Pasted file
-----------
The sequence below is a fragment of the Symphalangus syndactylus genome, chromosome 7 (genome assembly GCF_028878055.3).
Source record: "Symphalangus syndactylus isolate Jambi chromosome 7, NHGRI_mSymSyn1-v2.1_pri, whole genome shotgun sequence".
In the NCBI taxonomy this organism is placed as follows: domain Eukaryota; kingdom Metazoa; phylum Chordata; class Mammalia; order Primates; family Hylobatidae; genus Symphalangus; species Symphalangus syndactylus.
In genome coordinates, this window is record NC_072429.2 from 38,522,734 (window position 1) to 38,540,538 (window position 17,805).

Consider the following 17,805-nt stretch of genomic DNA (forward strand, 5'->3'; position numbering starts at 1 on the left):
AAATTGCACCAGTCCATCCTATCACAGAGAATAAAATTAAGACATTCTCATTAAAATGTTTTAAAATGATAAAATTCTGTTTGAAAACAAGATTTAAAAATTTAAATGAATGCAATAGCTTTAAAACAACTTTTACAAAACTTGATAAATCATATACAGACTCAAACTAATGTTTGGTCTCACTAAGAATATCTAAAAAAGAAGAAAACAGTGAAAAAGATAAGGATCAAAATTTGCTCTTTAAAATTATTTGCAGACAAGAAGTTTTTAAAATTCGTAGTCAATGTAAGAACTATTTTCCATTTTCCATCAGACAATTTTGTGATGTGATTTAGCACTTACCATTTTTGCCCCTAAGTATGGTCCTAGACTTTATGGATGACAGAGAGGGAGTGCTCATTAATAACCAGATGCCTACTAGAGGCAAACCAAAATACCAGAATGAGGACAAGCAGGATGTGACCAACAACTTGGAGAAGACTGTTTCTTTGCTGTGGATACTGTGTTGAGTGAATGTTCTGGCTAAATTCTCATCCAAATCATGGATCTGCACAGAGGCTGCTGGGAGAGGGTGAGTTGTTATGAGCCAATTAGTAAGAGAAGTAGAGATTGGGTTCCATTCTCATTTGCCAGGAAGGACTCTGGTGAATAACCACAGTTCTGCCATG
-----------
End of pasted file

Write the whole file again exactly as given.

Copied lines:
The sequence below is a fragment of the Symphalangus syndactylus genome, chromosome 7 (genome assembly GCF_028878055.3).
Source record: "Symphalangus syndactylus isolate Jambi chromosome 7, NHGRI_mSymSyn1-v2.1_pri, whole genome shotgun sequence".
In the NCBI taxonomy this organism is placed as follows: domain Eukaryota; kingdom Metazoa; phylum Chordata; class Mammalia; order Primates; family Hylobatidae; genus Symphalangus; species Symphalangus syndactylus.
In genome coordinates, this window is record NC_072429.2 from 38,522,734 (window position 1) to 38,540,538 (window position 17,805).

Consider the following 17,805-nt stretch of genomic DNA (forward strand, 5'->3'; position numbering starts at 1 on the left):
AAATTGCACCAGTCCATCCTATCACAGAGAATAAAATTAAGACATTCTCATTAAAATGTTTTAAAATGATAAAATTCTGTTTGAAAACAAGATTTAAAAATTTAAATGAATGCAATAGCTTTAAAACAACTTTTACAAAACTTGATAAATCATATACAGACTCAAACTAATGTTTGGTCTCACTAAGAATATCTAAAAAAGAAGAAAACAGTGAAAAAGATAAGGATCAAAATTTGCTCTTTAAAATTATTTGCAGACAAGAAGTTTTTAAAATTCGTAGTCAATGTAAGAACTATTTTCCATTTTCCATCAGACAATTTTGTGATGTGATTTAGCACTTACCATTTTTGCCCCTAAGTATGGTCCTAGACTTTATGGATGACAGAGAGGGAGTGCTCATTAATAACCAGATGCCTACTAGAGGCAAACCAAAATACCAGAATGAGGACAAGCAGGATGTGACCAACAACTTGGAGAAGACTGTTTCTTTGCTGTGGATACTGTGTTGAGTGAATGTTCTGGCTAAATTCTCATCCAAATCATGGATCTGCACAGAGGCTGCTGGGAGAGGGTGAGTTGTTATGAGCCAATTAGTAAGAGAAGTAGAGATTGGGTTCCATTCTCATTTGCCAGGAAGGACTCTGGTGAATAACCACAGTTCTGCCATG